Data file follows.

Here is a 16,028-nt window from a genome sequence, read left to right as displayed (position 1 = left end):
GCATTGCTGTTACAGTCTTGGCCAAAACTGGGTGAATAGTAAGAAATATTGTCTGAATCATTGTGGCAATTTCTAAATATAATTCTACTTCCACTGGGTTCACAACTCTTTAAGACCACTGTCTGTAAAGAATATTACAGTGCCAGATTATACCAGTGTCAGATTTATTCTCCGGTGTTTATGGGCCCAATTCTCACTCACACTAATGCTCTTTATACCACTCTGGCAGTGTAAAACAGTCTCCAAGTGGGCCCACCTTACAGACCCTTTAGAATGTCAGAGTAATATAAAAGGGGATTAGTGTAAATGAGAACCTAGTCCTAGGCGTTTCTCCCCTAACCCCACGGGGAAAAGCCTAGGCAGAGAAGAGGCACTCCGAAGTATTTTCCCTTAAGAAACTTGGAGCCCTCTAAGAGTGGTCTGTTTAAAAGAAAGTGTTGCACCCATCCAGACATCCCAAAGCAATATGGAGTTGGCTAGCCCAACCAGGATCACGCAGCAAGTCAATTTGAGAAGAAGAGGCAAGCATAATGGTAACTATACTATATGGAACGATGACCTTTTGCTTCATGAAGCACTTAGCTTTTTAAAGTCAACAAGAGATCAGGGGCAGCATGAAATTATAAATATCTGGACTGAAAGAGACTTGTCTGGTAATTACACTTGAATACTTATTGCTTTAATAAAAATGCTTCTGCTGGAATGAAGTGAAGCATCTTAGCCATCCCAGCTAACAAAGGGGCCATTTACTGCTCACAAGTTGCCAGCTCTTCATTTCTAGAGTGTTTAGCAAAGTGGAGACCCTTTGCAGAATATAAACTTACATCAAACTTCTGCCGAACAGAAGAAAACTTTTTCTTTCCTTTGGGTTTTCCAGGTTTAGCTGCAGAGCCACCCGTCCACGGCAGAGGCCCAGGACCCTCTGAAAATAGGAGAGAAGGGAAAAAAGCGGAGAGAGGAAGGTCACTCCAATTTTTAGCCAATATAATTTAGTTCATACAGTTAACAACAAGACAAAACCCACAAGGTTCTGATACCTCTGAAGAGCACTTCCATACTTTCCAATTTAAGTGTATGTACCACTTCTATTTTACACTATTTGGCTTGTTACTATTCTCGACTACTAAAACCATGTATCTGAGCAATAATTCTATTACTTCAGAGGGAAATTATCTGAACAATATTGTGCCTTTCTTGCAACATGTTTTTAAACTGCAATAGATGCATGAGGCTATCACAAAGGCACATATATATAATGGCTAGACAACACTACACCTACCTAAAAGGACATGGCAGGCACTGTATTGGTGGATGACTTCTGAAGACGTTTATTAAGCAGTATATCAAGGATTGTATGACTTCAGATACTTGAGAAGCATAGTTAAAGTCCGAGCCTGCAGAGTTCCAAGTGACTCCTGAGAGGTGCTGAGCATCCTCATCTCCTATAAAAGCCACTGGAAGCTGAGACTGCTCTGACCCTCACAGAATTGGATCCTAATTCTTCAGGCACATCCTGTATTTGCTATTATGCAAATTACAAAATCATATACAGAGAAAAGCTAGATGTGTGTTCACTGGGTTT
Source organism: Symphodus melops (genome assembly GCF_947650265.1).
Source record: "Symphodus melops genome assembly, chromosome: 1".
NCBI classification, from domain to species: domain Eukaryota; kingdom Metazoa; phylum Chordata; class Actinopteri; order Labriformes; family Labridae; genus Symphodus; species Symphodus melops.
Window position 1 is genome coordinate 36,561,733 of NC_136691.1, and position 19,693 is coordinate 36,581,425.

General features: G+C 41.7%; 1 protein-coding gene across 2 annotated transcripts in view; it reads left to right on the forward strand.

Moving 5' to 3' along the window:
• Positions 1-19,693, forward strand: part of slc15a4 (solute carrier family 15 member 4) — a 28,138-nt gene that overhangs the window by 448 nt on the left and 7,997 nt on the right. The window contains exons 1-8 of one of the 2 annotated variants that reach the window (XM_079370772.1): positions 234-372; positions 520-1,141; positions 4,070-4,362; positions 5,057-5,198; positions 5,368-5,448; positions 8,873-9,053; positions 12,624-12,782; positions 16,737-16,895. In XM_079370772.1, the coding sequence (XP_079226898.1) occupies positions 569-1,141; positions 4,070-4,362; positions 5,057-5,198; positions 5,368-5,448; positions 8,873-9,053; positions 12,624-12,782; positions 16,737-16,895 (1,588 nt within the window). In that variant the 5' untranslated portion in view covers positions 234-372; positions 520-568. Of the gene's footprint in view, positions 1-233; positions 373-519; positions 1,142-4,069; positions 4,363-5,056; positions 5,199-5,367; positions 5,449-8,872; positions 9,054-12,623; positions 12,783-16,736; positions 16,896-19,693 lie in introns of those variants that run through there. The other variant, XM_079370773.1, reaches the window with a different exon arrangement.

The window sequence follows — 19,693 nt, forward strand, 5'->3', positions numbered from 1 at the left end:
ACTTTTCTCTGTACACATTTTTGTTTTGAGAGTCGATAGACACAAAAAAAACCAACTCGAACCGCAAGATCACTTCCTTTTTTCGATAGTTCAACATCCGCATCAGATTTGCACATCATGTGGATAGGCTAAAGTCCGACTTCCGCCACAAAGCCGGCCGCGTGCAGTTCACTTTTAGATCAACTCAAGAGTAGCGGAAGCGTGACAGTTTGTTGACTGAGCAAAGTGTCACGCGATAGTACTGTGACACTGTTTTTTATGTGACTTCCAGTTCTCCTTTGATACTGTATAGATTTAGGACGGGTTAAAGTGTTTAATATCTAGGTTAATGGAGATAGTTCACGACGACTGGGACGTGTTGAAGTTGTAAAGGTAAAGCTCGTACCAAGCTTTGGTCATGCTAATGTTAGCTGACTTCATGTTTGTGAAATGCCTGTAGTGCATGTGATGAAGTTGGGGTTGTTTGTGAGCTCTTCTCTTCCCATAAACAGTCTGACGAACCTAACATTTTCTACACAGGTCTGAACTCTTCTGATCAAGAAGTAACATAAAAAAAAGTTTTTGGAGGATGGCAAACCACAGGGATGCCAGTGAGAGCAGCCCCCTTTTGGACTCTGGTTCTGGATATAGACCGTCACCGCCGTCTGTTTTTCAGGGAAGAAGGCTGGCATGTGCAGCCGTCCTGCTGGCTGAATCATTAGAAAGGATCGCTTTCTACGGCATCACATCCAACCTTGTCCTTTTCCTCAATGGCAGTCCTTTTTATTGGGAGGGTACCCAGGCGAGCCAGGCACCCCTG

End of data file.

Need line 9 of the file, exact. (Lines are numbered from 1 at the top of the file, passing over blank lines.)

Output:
• Positions 1-19,693, forward strand: part of slc15a4 (solute carrier family 15 member 4) — a 28,138-nt gene that overhangs the window by 448 nt on the left and 7,997 nt on the right. The window contains exons 1-8 of one of the 2 annotated variants that reach the window (XM_079370772.1): positions 234-372; positions 520-1,141; positions 4,070-4,362; positions 5,057-5,198; positions 5,368-5,448; positions 8,873-9,053; positions 12,624-12,782; positions 16,737-16,895. In XM_079370772.1, the coding sequence (XP_079226898.1) occupies positions 569-1,141; positions 4,070-4,362; positions 5,057-5,198; positions 5,368-5,448; positions 8,873-9,053; positions 12,624-12,782; positions 16,737-16,895 (1,588 nt within the window). In that variant the 5' untranslated portion in view covers positions 234-372; positions 520-568. Of the gene's footprint in view, positions 1-233; positions 373-519; positions 1,142-4,069; positions 4,363-5,056; positions 5,199-5,367; positions 5,449-8,872; positions 9,054-12,623; positions 12,783-16,736; positions 16,896-19,693 lie in introns of those variants that run through there. The other variant, XM_079370773.1, reaches the window with a different exon arrangement.